- Wages paid fortnightly (approx. £200 per week, before tips)
- In-resort discount on buying skis and boots when you first arrive in Whistler
- ZipTrek session during the orientation
- Unique Oyster hoody
- Oyster luggage tag
- Bus ticket back to Vancouver Airport on the programme end date
On your return:
- Welcome home pack
- Certificate of Recognition (on request)
- References (on request)
- Flights – as an ATOL bonded company, Oyster can book flights for you
- You need a valid passport that meets the requirements of the country you will be travelling to
- Insurance (covering your time with Oyster and any planned independent travel)
- Any costs associated with changing your return flight date if you need to
- Independent travel costs
- Home country travel costs
- Spending money for additional trips, food and entertainment
- Be eligible for the Canadian IEC Working Holiday Program (sign up for our free application guide)
- Accommodation and food costs, approximately C$18 (£11) per day. Accommodation cost is taken directly from your pay cheque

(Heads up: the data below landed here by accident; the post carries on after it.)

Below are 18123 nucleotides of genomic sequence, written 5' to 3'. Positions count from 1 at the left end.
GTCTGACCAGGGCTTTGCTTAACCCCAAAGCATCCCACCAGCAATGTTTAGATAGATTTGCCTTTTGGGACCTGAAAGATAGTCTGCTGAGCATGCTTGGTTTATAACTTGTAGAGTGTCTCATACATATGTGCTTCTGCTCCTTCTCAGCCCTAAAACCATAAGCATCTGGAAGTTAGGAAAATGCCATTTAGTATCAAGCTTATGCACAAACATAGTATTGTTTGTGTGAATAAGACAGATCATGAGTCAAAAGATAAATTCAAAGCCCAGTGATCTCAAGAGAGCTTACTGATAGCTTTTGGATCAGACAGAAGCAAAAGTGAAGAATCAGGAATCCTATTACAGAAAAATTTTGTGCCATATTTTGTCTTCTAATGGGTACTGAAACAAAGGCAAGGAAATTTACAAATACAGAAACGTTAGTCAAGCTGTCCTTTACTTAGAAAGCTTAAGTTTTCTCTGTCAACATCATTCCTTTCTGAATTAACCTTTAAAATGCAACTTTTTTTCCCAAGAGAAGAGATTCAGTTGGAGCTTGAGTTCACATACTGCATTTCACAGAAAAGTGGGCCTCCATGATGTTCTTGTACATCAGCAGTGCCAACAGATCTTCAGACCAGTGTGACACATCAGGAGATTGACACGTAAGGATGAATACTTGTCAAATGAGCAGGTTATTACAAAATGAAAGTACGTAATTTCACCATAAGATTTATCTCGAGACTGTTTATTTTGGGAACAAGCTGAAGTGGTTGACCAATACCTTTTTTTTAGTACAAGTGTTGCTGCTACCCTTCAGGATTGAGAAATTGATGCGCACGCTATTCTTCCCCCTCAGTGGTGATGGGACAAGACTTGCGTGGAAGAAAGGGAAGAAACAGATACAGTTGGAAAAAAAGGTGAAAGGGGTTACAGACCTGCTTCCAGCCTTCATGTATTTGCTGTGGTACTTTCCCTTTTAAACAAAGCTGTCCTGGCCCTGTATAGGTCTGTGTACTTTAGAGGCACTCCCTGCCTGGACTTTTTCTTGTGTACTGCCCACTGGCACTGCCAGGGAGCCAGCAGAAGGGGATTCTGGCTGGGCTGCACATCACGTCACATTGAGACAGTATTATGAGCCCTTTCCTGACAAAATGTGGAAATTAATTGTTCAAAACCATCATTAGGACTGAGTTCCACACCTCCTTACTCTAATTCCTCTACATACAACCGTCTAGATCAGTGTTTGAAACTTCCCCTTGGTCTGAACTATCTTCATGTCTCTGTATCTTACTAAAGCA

- Police check for immigration purposes (approx. £55)
- Cost of IEC Working Holiday Work Permit and biometrics fee – C$338
“I always enjoy visiting Whistler and hearing the stories from our participants and the great feedback from management. We’re proud of the fact Whistler Kids want to work with us and we’ll continue sending well selected and prepared participants every year.” Says Jon.
Working for Whistler Kids is hard work but immense fun. The support roles generally start by 8.30am each day. You will begin by setting up your area and getting ready for the day ahead. As a Den Master, you will assist the instructors with getting the children ready for their lessons, helping out on the nursery slope and, importantly, dealing with any children who are having a tough day.
In the kitchen, our Kitchen Assistants are busy in the morning preparing food for the children and staff. At lunch time, it’s all hands to the deck to serve the food and clear up in between sittings before a major clean up after lunch.
In both roles, expect to finish work by 4pm.
The Outdoor Rangers have a slightly longer day (no bad thing when you are hourly paid!). Expect to start work at 7.30am and be finished by 4.30pm.
The roles are full time and you can expect an average of 4-5 days work per week across the season. Working in a tourist resort means that there are fluctuations in the number of guests and therefore the number of hours of work you will get. During peak times, such as Christmas, you may be working 6 or even 7 days per week. In the quieter times you may only get 2-3 days work per week. Each pay cheque will be different so there will be times you need to live on a budget. The great thing about fewer shifts though is that you’ll be able to ski on your days off and did we mention that a season-pass is included?!